1. The broader Australian economy: One way that home loan interest rates change is when the economy, and therefore, the housing market, is thriving. The demand for home loans increases, and that can make money harder to come by for lenders. It’s simple supply and demand. Just like a specific item you might want to buy in a store costs more when lots of people want to buy it too, money costs a lender more when there’s a high demand for loans. That drives interest rates up. If, on the other hand, the property market slows down, money is easier to come by, and lenders charge less, so the interest rate falls.
  1. Inflation: The easiest way to look at how inflation affects mortgage rates is to consider that lenders ‘buy’ money at one rate and then lend at another, and they must make a profit. When inflation is high, it means the cost of goods is higher too, and that essentially means your dollar is worth a little less. When that happens, lenders need to charge a higher interest rate on each dollar they lend to benefit by the same amount – so interest rates go up. When inflation is low, the opposite occurs. In Australia, inflation is low at the moment because growth in the economy is also down. That’s great news if you need a home loan.
  1. The Reserve Bank of Australia (RBA): The RBA sets the cash rate according to what the wider economy is doing. Lenders base their interest rates on the cash rate. The RBA can also control how much money circulates in the economy and therefore is available to lenders. Sometimes called quantitative easing, the RBA does that to keep inflation under control. It deposits additional funds into its own bank accounts, and they become available to lenders, causing home loan interest rates to either fall or remain low.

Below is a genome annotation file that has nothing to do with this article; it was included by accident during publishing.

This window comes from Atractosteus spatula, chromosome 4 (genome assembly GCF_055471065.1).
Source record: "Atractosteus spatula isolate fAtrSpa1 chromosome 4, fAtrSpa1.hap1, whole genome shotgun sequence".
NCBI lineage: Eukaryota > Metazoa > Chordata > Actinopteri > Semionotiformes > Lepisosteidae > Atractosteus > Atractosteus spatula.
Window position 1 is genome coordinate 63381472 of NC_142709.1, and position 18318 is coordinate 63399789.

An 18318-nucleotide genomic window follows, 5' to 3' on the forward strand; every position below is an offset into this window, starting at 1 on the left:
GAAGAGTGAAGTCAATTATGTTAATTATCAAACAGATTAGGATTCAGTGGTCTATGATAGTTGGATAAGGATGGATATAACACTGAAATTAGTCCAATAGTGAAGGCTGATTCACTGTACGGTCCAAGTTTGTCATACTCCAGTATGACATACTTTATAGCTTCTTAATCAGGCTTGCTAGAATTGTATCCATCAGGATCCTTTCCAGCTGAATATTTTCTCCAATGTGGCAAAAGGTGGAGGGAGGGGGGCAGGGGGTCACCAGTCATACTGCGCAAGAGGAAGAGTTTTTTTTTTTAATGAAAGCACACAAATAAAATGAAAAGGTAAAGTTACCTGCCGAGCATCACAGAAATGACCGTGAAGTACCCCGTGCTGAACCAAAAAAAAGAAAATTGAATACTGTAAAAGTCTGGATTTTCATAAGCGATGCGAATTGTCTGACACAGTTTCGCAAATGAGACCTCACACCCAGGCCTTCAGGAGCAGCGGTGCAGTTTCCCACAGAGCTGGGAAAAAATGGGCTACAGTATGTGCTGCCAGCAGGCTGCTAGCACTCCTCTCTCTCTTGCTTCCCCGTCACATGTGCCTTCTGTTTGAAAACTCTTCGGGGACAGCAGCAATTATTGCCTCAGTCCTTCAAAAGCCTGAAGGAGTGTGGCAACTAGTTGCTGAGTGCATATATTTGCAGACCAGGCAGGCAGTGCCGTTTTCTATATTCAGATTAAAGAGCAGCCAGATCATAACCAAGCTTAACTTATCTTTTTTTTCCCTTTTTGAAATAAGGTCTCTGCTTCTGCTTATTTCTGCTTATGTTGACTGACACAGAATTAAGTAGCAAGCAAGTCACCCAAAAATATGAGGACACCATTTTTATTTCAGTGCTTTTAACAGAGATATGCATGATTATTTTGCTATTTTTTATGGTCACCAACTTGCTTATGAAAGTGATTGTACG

1. Australia’s rental market: One of the reasons we’re lucky enough to be enjoying low home loan interest rates right now is that there’s a big rental market in Australia. When lots of people rent because new or affordable homes are in short supply, it can have the effect of keeping home loan interest rates low. That also drives rents up and makes things fruitful for investors.

Your Frequently asked Home Loan Interest Rates Questions

Find out why interest rates rise and fall, how the RBA affects mortgage rates, and how to use comparison rates.

Why do home loan interest rates rise and fall?

The RBA can influence inflation and interest rates by way of protecting the wider economy and reacting to global economic trends. Globally, ageing populations and other factors are driving growth down. If inflation rises or the economy begins to grow, that’s a sure sign that home loan interest rates will soon be on the rise.

Should I consider other factors besides interest rates when I choosing a home loan?

It’s also essential to check for home loan fees when you compare mortgages. Just like with home loan interest rates, fees can add up to a whole lot of money over the course of a long mortgage.

How do I use comparison rates?

Home loan listings show two different rates. One is the interest rate, and the other is the comparison rate. It displays any extra costs, such as setup and account fees, as an adjusted interest rate. Comparison rates are there to make weighing up different home loan offers quick and easy.

If I’m self-employed, will I pay higher home loan interest rates?

You’re likely to pay slightly higher home loan interest rates when you’re self-employed. However, if you have good documentation and can prove you have a regular income, you probably won’t be too badly affected when you apply for a self-employed home loan. If you require a low doc mortgage, you’ll definitely be penalised with higher rates.

Why do banks sometimes not pass on interest rates cuts when the RBA announces a cut in interest?

Low interest rates make things a lot harder for banks. The fact is banks take deposits, and they lend money too. Think of them as being a middle-man between savers and borrowers. They borrow deposited money to lend out. Depositors expect a return on their investment for that reason, but home loan applicants also demand great interest rates when the cash rate is so low. If interest rates are right down, banks are often relying on the loyalty or apathy of existing customers to make a profit – and some will stick around. However, the savvy thing to do as a borrower is to refinance your home loan and reap the resulting rewards while they’re available.